Boston Apartment Rentals are Heating Up | Boston Pads

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Boston Apartment Rentals are Heating Up

Across the country and in major cities like Boston, apartment rentals are picking up steam due to a low supply of homes for sale and affordability issues.

According to the U.S. Census Bureau, 52 out of the nation’s 100 biggest cities had more renters than homeowners in 2015. Since 2009, 21 of those 52 cities have been home to a majority of renters versus home owners.

This trend is expected to continue for the next several years. The Urban Institute released a report predicting that the number of people who rent will increase through 2030, citing Baby Boomers who elect to downsize from their homes into smaller apartments as one major factor.

Homebuyers have limited choices

Scarcity remains an issue in most markets, especially in Boston. The Massachusetts Association of Realtors reports that home sales dipped nearly 35% from November 2015 to November 2016. Boston condo sales also dropped 30% during the same timeframe.

The shortage of homes on the market coupled with population growth in the area is increasing competition amongst buyers and forcing many people to continue renting.

Affordability is becoming an issue

Although many Americans lack the financial means to buy a home, renters in Boston are still paying a significant percentage of their income to landlords each month. In 2015, Bostonians paid an average of nearly 35% of their monthly income for rent while homeowners were paying just 21.7% of their income on monthly mortgage payments.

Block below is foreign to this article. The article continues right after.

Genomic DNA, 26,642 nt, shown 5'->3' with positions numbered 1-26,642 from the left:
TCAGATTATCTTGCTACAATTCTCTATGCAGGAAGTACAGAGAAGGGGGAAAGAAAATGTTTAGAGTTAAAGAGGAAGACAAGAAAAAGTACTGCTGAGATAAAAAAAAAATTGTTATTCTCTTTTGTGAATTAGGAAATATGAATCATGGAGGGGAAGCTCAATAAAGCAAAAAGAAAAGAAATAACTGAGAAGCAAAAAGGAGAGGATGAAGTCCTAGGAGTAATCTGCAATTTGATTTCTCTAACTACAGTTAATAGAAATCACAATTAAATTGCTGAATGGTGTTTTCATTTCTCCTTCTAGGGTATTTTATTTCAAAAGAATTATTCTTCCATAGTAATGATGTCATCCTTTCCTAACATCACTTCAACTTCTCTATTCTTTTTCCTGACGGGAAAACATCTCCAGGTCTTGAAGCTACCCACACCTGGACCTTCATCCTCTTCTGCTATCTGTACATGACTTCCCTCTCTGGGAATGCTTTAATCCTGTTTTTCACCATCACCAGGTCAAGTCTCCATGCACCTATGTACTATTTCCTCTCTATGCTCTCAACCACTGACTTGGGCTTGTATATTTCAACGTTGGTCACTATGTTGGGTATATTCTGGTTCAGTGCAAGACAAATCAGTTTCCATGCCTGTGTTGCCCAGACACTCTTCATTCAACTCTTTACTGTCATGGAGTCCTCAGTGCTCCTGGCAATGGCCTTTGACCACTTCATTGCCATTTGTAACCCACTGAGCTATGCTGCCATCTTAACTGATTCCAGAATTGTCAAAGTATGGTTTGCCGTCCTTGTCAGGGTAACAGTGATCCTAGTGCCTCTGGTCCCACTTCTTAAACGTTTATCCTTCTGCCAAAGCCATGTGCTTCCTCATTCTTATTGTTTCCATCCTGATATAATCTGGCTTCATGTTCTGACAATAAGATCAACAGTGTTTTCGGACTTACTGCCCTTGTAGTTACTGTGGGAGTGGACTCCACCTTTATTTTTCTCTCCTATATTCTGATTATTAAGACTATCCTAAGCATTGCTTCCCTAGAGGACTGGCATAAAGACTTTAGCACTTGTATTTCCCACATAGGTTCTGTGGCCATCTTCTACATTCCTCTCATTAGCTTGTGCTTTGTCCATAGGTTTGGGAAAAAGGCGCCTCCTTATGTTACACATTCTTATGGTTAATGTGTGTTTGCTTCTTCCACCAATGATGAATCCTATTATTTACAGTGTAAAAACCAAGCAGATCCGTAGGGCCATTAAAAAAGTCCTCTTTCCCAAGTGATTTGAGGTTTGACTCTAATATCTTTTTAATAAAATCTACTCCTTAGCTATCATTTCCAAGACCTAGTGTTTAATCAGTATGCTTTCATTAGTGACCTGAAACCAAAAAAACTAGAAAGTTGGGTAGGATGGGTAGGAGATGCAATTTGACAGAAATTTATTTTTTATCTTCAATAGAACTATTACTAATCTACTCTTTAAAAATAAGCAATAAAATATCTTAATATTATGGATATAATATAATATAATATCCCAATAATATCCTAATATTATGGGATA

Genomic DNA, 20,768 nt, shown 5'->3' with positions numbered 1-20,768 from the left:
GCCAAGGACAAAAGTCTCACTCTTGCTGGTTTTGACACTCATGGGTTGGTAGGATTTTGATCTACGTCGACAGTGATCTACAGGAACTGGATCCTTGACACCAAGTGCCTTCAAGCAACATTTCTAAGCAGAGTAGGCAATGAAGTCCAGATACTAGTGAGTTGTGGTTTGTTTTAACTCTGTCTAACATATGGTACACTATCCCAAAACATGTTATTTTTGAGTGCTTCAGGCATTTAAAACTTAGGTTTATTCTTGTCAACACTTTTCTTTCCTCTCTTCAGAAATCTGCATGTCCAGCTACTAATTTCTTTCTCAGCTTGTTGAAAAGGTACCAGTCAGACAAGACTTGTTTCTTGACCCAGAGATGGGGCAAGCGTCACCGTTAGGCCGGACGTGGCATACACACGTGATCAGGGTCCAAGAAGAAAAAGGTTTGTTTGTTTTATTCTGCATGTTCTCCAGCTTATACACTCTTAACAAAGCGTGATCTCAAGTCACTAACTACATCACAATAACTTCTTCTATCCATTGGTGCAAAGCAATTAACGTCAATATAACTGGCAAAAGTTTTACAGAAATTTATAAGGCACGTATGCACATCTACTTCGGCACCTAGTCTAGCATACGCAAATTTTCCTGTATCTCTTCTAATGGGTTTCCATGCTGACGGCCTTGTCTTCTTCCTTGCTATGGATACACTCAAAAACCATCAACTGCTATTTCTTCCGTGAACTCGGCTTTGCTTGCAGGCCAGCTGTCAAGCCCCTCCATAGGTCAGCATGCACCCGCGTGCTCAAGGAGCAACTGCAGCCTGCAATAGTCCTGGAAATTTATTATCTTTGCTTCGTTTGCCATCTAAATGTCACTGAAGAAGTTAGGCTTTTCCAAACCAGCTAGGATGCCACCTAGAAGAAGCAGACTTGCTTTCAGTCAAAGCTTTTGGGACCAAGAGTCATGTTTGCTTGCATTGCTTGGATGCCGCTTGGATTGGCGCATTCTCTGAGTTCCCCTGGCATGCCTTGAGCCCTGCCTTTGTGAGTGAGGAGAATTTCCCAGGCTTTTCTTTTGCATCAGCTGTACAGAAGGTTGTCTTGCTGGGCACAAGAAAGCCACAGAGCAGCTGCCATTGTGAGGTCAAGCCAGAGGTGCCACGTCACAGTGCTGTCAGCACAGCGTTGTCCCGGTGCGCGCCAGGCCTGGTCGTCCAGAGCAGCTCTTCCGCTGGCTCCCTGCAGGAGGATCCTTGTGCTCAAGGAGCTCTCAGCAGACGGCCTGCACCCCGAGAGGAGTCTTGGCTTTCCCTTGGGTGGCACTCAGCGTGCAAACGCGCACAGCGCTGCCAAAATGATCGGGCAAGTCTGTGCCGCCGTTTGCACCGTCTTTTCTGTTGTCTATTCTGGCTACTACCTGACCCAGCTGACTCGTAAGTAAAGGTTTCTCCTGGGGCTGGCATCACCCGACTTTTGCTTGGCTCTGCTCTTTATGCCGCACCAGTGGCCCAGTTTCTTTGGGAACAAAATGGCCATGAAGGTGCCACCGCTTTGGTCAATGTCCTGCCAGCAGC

Rising costs and stagnant wages are compounding the issue for renters looking to save enough money to move into a home.

Boston has a plan to improve the housing market

To address the city’s increasing population and demand for apartments, Mayor Walsh’s administration has set a goal of building 53,000 new units by 2030. The state Senate also passed legislation in 2016 to make re-zoning easier – a move designed specifically to create more affordable housing.

There is also a proposal to introduce a workforce housing tax credit that would be governed at the local level.

Although Boston faces a limited housing supply today, new construction projects can be found throughout the city which will give renters more options in the coming years.

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